We live inside a galaxy-wide zombie, says a fascinating new study. Our galaxy, the Milky Way, has apparently had quite an eventual life, “dying” once before. This is according to calculations by the Japanese astronomer Masafumi Noguchi of Tohoku University.
Noguchi looked at the history of the Milky Way over a period of 10 billion years. He wanted to explain the mystery of why the stars of the Milky Way can be split into those that are rich in the “alpha” elements like oxygen, silicon and magnesium, and those that are overflowing with iron. The astronomer created a model that shows the existence of two separate periods of star formation.
The model utilizes the theory of “cold flow accretion,” proposed in 2006 by Avishai Dekel and his colleagues from The Hebrew University. Also central to the model is the fact that the chemical composition of stars can tell us about the gases that formed them. Stars essentially memorize the amount of the elements at the time they were being created.
Noguchi showed that during the first period of formation, streams of cold gas came into the galaxy from the outside, leading to the creation of the first stars. Fast-forward a few million years and some of these stars exploded as supernovas, creating a large number of alpha elements. These, in turn, made their way into gas and got incorporated into other stars.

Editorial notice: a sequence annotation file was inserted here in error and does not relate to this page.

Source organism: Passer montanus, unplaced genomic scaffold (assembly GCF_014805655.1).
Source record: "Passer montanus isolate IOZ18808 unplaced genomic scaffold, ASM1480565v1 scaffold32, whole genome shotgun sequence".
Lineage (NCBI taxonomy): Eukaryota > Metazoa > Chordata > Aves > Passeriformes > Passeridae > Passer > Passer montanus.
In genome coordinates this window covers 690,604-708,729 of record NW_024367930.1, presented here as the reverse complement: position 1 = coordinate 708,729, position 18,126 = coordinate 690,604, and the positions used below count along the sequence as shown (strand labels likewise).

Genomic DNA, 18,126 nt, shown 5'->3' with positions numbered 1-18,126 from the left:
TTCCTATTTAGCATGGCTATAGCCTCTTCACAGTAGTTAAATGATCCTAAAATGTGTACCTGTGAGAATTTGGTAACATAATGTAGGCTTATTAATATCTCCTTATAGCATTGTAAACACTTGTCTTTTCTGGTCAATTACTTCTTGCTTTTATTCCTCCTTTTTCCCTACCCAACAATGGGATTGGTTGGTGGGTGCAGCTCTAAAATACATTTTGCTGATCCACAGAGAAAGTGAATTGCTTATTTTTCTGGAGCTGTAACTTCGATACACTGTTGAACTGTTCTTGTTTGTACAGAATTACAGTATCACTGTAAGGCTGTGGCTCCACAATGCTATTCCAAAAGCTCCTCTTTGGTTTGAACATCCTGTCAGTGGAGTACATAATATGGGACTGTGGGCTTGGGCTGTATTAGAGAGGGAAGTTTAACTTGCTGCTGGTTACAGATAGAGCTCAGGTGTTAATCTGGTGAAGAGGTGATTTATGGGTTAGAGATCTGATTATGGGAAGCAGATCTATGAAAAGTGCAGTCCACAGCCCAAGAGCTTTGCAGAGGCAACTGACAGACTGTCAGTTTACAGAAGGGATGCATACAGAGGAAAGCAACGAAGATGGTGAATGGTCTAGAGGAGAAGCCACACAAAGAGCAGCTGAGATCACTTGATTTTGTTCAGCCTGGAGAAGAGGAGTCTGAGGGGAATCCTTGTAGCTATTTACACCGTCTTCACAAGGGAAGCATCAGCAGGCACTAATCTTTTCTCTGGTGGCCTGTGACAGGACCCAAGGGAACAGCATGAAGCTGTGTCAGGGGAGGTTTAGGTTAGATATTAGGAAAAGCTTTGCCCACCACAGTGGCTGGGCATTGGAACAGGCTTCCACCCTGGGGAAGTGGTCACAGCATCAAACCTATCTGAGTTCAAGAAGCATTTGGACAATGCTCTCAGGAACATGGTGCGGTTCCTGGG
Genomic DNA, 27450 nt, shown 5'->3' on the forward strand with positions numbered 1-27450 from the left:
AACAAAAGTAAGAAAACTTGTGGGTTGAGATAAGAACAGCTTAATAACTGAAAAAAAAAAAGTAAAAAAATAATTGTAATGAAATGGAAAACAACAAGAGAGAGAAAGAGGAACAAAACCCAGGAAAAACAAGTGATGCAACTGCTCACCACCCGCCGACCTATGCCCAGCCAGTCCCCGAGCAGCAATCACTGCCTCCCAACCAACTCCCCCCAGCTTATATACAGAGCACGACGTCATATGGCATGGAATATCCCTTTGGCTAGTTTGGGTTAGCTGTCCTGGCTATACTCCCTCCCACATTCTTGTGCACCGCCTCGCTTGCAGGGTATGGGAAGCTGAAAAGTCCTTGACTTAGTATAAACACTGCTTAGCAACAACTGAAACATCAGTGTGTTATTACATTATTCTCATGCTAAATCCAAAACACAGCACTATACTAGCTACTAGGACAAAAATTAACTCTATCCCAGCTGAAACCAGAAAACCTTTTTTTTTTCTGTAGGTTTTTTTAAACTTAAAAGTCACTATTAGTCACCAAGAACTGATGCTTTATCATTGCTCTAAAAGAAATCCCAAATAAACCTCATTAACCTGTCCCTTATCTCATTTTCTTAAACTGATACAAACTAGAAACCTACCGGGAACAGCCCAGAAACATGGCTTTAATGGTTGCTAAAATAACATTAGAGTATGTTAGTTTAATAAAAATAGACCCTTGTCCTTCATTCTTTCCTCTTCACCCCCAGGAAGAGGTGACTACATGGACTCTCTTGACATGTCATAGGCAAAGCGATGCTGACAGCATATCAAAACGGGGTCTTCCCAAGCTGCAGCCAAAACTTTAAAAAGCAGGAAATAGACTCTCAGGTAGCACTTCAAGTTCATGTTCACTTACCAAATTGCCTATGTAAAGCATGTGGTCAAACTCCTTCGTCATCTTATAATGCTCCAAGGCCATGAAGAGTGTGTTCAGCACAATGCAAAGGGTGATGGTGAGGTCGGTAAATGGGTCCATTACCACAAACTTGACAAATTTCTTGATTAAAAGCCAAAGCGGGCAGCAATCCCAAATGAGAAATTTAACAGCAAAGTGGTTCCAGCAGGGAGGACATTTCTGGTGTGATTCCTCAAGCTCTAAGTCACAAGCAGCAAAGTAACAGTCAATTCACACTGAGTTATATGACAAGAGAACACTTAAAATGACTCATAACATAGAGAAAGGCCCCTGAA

But around 7 billion years ago, shock waves heated the gas so much that its flow into our galaxy stopped. This also ceased the star formation process for the next 2 billion years. This “dormant” period was notable for long-lived star explosions, which pumped iron into the gas, changing its composition.
About 5 billion years ago, the gas cooled enough and the second generation of stars started to form, including our sun. This new crop of celestial objects was also much richer in iron.
In corroboration of Noguchi’s theory about the Milky Way, previous research has shown that our neighboring Andromeda galaxy also created stars in two stages. Similarly, that process featured a long quiet period in between.
While Noguchi expects that massive spiral galaxies like the Milky Way and the Andromeda nebula follow the same pattern of formation, he predicts smaller galaxies make stars without stopping.
“Future observations of nearby galaxies may revolutionize our view about galaxy formation,” stated Noguchi in a press release.
Noguchi revealed his findings in a paper published the July 26th issue of Nature – the International Journal of Science.